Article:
This grant would allow Velodrome to continue building confidence from interested players, while we focus on further developing the platform and onboarding new partners. The grant will effectively run longer than the time period Velodrome has been live to date.
As outlined above, we’re happy to structure the grant in stages to measure ongoing results.
I’m with you in saying building a strong ecosystem is the plan, this is also my intention but sustainability is key in building a safe ecosystem.
And I disagree with your statement
the impact is evident in the chart
My fear would be, that Velodrome will continuously demand incentive plans from the Fund to keep it going. I just want to avoid the risk, of the Fund being forced to perpetually support a protocol to avoid a scenario.
So this is why I would like to see Velodrome grow more organically without OP incentives.
No ser, it is not. I have added a line to the chart that shows the pace of lock bonuses to demonstrate this. As you can see, the lock bonus rate has remained constant for months while the price of the token has had movements up as high as 300% and down as low as 85%. You can also see in the chart where the lock bonus was decreased by 20% and price rose 15%.
The opposite effect you would expect if what you were claiming was true.
Where there is a more clear relationship is in the weekly lock rate, which increased upon the start of the incentives and has maintained a steady rate, mostly exceeding weekly emissions. Exactly what we’d expect a bonus focused on reducing barriers to locking (not price pumping) to do.
Finally, I will just note again that even if there were a clear positive correlation with price, that still wouldn’t be a bad thing as it would only lead to better outcomes for the ecosystem. If VELO were to 3x tomorrow, liquidity for the 30+ ecosystem projects we support would triple as well. There is no other token on the network that can have this kind of outsized impact.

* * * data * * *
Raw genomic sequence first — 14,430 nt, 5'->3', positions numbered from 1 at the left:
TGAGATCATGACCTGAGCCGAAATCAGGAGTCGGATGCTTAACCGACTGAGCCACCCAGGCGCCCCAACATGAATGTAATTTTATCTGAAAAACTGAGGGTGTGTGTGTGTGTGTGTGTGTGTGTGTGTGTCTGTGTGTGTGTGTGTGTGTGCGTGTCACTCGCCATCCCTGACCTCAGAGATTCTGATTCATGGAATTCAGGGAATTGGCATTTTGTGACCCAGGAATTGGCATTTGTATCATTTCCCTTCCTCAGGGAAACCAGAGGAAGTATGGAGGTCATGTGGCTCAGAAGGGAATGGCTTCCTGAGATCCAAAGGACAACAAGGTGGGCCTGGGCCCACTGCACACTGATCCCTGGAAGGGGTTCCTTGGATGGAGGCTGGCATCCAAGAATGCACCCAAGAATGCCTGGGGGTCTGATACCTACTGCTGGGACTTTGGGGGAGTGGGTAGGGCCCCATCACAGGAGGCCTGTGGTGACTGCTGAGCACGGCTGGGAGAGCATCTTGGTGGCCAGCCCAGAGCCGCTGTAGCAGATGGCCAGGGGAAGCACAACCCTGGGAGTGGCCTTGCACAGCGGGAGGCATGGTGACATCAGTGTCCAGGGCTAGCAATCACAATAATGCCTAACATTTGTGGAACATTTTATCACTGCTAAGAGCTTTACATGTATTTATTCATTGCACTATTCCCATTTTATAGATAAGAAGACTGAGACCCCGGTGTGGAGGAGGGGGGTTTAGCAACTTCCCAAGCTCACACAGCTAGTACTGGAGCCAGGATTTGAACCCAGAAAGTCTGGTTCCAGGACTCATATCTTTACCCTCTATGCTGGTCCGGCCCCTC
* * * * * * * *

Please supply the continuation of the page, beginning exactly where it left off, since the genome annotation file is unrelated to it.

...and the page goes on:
But to reiterate, that is not really what is important. What is important is relative value of locking vs bribing and the overall health of our liquidity economy as we’ve documented in our proposal.
This is just not how investing to grow/scale works. Perhaps an analogy would help.
Think of Optimism as new city that is trying to attract citizens and businesses to it. One day in that future, it will have a broad enough base of them that the economic activity they generate will sufficient to not only drive sustainable revenue t businesses but also it’s taxes (sequencer revenue) will be sufficient to support and maintain the City of Optimism’s essential infrastructure (public goods).
But, we are not not there yet. We need to grow substantially more before the city’s economy is self-sustaining. That is why the grant programs exist.
That is where Velodrome comes in. It is part of the city’s essential infrastructure. You can think of it as the roads and highways that people use to get to the City of Optimism and that businesses use to move their goods throughout it. It charges the lowest possible fees for its use and returns 100% the value it generates back to the public, while simultaneously reducing liquidity costs ecosystem wide.
Why is this important? Because investing in infrastructure is one of the best ways to drive economic growth. It creates one of the best multiplier effects (2x-3x in our case) on the underlying investment and drives growth in economic activity across the network. As @ramblers99 put it, a “grant to velodrome is like granting the entire ecosystem”, but getting 2x-3x the results of direct grants.